Dr. Eric W. Fleegler of Boston Children's Hospital and colleagues analyzed firearm-related deaths reported from 2007-10.
They also examined state-level firearm legislation across five categories of laws to create a "legislative strength score." The study authors used statistical analysis to measure the association of that score with mortality rates.
"In an analysis of all states using data from 2007 through 2010, we found that a higher number of firearm laws in a state was associated with a lower rate of firearm fatalities in the state," Fleegler said in a statement. "It is important to note that our study was ecological and cross-sectional and could not determine cause-and-effect relationship."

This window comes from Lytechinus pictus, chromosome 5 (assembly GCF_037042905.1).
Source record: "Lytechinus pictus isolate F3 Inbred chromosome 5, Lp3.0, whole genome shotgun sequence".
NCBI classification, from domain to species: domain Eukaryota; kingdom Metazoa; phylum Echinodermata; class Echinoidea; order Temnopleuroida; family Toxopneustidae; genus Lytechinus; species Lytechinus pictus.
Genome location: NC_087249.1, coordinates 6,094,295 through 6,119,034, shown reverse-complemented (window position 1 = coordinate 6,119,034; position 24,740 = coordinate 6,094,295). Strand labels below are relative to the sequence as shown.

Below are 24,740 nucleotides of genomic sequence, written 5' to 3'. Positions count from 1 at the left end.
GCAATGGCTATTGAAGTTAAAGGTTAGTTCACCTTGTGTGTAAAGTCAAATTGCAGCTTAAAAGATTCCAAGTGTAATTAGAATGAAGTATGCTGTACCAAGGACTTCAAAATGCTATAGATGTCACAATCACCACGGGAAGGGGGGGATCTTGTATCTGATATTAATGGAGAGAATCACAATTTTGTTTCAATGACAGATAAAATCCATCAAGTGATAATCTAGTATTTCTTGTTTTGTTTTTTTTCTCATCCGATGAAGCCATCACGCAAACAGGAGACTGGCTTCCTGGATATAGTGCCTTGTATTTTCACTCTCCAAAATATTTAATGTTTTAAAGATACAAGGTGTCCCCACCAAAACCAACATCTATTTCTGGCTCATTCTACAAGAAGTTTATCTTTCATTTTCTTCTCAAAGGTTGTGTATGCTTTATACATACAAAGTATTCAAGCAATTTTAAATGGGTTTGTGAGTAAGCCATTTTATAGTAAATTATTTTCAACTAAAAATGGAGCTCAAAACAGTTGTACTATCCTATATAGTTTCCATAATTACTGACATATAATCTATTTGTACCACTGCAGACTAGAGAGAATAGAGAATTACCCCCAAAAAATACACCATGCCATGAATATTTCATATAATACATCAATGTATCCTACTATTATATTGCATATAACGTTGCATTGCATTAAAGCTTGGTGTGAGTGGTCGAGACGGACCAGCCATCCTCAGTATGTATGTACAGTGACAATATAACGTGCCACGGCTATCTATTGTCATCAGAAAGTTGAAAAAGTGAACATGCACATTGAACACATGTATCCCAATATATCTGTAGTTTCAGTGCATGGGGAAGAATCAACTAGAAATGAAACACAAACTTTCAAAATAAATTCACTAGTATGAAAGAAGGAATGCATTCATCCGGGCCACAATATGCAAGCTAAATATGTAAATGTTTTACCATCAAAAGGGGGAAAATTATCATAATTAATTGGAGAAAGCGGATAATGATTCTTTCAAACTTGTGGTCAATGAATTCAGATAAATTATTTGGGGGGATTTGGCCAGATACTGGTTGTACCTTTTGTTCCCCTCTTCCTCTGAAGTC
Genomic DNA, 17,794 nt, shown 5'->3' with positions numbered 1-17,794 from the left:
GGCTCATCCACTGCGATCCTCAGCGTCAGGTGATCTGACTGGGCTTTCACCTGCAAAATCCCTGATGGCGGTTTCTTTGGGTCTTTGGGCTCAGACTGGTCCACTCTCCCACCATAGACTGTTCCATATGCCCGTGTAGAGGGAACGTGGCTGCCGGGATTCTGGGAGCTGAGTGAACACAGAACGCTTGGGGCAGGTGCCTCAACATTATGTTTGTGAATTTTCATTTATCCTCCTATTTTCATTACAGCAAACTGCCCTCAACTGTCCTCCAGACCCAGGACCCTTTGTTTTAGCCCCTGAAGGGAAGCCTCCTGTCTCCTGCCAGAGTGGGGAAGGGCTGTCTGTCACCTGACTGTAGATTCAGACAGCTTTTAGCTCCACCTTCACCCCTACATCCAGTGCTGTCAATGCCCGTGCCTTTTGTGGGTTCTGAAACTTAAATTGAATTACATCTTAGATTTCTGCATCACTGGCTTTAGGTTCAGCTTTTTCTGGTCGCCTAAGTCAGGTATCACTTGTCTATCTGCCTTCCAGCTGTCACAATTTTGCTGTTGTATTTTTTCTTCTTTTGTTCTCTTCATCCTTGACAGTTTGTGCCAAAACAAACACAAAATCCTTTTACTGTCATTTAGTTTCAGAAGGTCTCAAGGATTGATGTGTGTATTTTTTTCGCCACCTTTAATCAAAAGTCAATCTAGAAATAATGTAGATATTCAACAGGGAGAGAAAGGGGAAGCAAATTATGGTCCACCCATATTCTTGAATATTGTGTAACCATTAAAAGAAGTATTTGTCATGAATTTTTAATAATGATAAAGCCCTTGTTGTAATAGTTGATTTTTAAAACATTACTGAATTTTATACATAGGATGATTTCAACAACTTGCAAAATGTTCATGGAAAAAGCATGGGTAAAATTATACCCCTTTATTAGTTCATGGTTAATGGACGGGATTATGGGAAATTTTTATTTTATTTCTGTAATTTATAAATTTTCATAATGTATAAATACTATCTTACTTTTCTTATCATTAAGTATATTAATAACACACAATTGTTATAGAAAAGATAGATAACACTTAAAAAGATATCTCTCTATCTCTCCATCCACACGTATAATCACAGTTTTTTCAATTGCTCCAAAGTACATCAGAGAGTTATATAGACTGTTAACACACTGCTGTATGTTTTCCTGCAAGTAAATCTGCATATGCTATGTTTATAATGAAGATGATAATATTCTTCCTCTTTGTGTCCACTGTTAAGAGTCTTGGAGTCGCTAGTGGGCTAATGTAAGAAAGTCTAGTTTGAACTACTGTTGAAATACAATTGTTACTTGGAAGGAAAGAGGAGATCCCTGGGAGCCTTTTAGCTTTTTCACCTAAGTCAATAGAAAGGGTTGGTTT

Over the four-year period of the study, the authors noted there were 121,084 firearm fatalities or about 30,000 a year.
The study, published online in Internal Medicine, found average state-based firearm fatality rates varied from a high of 17.9 per 100,000 individuals per year in Louisiana to a low of 2.9 in Hawaii per 100,000. Annual firearm legislative strength scores ranged from zero in Utah to 24 Massachusetts of 28 possible points, the study said.
The study also found the states with the highest legislative strength scores -- greater than or equal to 9 -- had a lower overall firearm fatality rate than those with the lowest scores, or less than or equal to 2, for an absolute rate difference of 6.64 deaths per 100,000 individuals per year.
Putin thinks Obama would save him if he were drowning
Members of Congress to keep receiving porn magazine